Dutch man revives Taiwanese puppets
Robin Ruizendaal, a Dutchman, is the unlikely Director of the Lin Liu-hsin Puppet Theatre Museum*.
The Mandarin speaking, betel nut chewing Dutchman is a genuine doctor of puppetry, whose graduate thesis focused on Chinese marionette theatre.
Opened in 2000 with the generous support of several private donors, the museum is located in Taipei’s historic Da Daocheng neighbourhood, where puppet troupes once thrived, and is housed in a well preserved 4-story manor house built in 1946.
Today, the museum boasts a collection of some 7,000 puppetry artifacts from across Asia and is home to an internationally renowned troupe of theatrical puppeteers.
"The troupe features Taiwanese puppet master Chen Xi-huang (陳錫煌), son of legendary puppeteer Li Tien-lu (李天祿), Chen’s protege, Massimo Godoli Peli of Italy, and a crew of narrators, light and stage designers, and a puppet maker."
In a recent interview with the Taipei Times, Ruizendaal lamented local indifference to this aspect of Taiwan’s rich cultural heritage.
"…not unlike other Asian countries heavily influenced by Western pop culture, Taiwan is facing a lack of interest among young people in traditional puppetry."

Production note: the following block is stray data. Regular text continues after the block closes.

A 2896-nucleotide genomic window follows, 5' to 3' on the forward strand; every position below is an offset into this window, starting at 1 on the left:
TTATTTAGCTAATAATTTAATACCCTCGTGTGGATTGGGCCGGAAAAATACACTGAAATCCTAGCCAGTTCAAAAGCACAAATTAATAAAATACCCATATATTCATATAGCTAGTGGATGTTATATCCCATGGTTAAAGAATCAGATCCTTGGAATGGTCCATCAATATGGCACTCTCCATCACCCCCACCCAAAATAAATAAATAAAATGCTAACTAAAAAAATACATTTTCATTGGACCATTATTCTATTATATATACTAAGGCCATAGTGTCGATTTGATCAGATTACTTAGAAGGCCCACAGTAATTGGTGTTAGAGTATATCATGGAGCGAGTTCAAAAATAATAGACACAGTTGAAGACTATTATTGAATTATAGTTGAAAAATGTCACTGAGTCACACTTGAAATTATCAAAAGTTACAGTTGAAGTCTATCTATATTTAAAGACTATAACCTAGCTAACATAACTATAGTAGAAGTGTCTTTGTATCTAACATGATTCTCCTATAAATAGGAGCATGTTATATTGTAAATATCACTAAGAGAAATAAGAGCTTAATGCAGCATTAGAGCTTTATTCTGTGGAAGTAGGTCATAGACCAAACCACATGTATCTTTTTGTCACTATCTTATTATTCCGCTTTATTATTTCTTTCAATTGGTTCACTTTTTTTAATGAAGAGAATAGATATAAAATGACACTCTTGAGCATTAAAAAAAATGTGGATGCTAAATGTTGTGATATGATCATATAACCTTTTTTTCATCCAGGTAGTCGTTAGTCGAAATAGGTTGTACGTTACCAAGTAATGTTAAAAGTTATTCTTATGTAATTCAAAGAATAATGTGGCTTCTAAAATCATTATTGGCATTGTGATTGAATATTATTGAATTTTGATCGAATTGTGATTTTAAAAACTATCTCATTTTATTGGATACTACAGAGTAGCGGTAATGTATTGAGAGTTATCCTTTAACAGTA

“There are people coming from France and Spain to study Taiwanese puppetry at our museum, but local youth think it’s more sexy to become film makers, video artists or disc jockeys,” he said. “It seems crazy to them to study the obsolete puppetry. There is a crisis to pass on the craft if nobody wants to learn it.”
"Ruizendaal hopes the puppet museum can attract new blood by offering free puppeteer apprenticeships."
*The museum was previously known as Toa-Thiun-Thian Puppet Centre
Department of Information, Taipei City Government. (2001). Taipei’s Museums: The Doors are Open.
Taipei Times report: Dutch man attempting to revive a dying art